Nutrition for breastfeeding can often be an overlooked topic, but this area of nutrition is one of the most important ones. In terms of calories and vitamins needed, breastfeeding is more demanding on the body than the actual pregnancy.
With that being said, there are two dimensions of the topic of nutrition for breastfeeding. One being nutrition to produce breast milk, and the other being nutrition for the milk to be the best quality for your baby.
SPECIFICS FOR INTAKE
For starters, you need an extra 330-400 calories per day to support the production of breast milk. Along with calories, your vitamin profile needs to be maintained as well. The prenatal vitamins you were taking during pregnancy should be continued while you are breastfeeding.
Calories and vitamins can be maintained from common whole foods such as:
- Dairy items – yogurt, cheese
- Whole wheat bread, nuts, and seeds,
- Beans and legumes
- Lean meats, fish low in mercury, and eggs
UNDERLYING ISSUES? TROUBLESHOOT FIRST
We know that not everyone faces issues with breastfeeding, but a lot of new mamas do. The most important thing is a fed baby, so if a new mother has to resort to the formula for any of the many reasons, that is ok!
But, if you are trying to stay on the breastfeeding journey, you may need a boost here and there. Someone who is breastfeeding may experience a momentary decrease in supply due to issues such as
- Growth spurt * this is not an issue with an actual decrease in supply, but a breastfeeding mom may face the challenge of keeping up with a sudden increase in demand from baby for a couple of days.
This is important because a breastfeeding mama should try to troubleshoot and solve such underlying issues. For example, if stress is the culprit, try to destress and rest instead of combatting the low supply with every lactation cookie you can find.
Lactation boosters are another set of whole foods that are known to be natural galactogens or milk boosters. You can get a two-for-one deal for yourself because these foods are usually high in nutrients and calories, supporting your supply and milk quality. you get these calories from foods that are known to be common galactogens.
Supply may be an issue that a breastfeeding mama comes across periodically, or it may be struggling with the majority of your breastfeeding journey.
Some foods that can possibly help are;
- Chia seeds
- Nutritional yeast
- Brewers yeast
I want to mention these two because if you are looking for natural ways to boost lactation, these ingredients come up prominently on the good old google search. Fenugreek and brewers yeast are known to cause LOTS of gas for mom and baby. Also, Brewers yeast is not proven to be exactly safe to ingest when breastfeeding, which of course defeats the purpose of making more milk in the first place.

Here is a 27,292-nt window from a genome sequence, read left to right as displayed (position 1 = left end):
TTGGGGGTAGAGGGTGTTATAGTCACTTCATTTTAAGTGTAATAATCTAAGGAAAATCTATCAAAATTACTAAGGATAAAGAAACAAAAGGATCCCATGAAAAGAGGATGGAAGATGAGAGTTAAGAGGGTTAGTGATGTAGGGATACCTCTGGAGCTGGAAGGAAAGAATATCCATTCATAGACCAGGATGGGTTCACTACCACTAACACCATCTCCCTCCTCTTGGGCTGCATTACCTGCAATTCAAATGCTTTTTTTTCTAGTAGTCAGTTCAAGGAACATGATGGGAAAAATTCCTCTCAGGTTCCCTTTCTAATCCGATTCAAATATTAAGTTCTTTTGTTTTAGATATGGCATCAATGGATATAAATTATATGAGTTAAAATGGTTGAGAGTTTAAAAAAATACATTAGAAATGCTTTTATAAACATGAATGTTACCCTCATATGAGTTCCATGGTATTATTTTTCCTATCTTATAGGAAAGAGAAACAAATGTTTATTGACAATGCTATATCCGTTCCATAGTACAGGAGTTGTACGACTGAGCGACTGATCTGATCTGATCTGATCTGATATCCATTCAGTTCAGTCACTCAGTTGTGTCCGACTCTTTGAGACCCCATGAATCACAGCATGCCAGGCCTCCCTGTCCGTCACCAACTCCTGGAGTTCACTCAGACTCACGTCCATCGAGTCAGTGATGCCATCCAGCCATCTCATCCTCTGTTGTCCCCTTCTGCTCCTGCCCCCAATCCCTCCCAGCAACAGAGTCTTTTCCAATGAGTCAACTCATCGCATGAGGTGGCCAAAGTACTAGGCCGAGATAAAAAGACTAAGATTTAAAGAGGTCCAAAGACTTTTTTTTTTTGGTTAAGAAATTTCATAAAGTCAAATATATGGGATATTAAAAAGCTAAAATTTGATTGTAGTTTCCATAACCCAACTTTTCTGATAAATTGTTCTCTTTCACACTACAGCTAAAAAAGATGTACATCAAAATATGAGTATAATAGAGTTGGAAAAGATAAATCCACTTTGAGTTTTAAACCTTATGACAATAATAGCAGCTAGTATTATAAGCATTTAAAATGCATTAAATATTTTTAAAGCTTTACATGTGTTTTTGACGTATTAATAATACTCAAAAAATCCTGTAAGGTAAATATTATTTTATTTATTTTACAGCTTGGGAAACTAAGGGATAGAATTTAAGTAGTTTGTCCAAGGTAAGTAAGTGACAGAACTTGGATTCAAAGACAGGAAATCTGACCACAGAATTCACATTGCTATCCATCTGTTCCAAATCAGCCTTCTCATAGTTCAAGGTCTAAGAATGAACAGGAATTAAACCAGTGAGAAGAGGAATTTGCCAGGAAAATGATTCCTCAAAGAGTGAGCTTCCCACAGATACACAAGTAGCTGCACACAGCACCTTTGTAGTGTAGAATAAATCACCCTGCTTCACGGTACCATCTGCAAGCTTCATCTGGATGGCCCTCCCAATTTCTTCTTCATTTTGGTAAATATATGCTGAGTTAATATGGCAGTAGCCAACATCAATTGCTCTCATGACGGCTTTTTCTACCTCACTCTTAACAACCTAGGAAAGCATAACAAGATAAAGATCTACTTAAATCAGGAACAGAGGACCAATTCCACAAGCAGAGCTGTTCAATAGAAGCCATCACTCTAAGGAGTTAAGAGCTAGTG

WAYS TO GET THESE FOODS IN
- Meal prep – It can be difficult to make sure you have these foods in your diet all the time, especially if they aren’t staples in your diet already. Without overwhelming yourself, prep some dishes that incorporate these ingredients. Check out our post on meal prep on ways to do this with ease.
- Passive incorporation – If you aren’t into the prep, simply throw these ingredients into your meals whenever possible. Sprinkle some flax seeds or nutritional yeast onto your salad. Add some ginger to your tea.
- Lactation products and recipes – There are lots of lactation food products out there, but a lot of them are actually pretty easy to prepare yourself. Here are some ‘lactation’ foods that are great for supplementing production on low days.
- Oatmeal lactation cookies
- Spinach muffins
- Lactation smoothies
- Lactation brownies
- No-bake lactation cookies
- Chicken barley soup
- Carrot, ginger, lemon juice
- Chocolate Peanut Butter lactation shake
WHEN TO SEE A PROFESSIONAL
If you are really struggling with milk production, you can try to see a lactation consultant or any health practitioner to rule out nutrition as the cause. In cases that are warranted, a breastfeeding mom can be prescribed galactogen medication. And lastly, one needs to check with a health care practitioner before using any herbal or naturopathic supplements for breastfeeding, as this is different from just incorporating foods into your diet.
Thanks for reading! These simple techniques can make a world of a difference for mothers on the breastfeeding journey. Please leave your comments below. Share what things you’ve tried, what worked, and what didn’t. Let’s add to our pool of knowledge!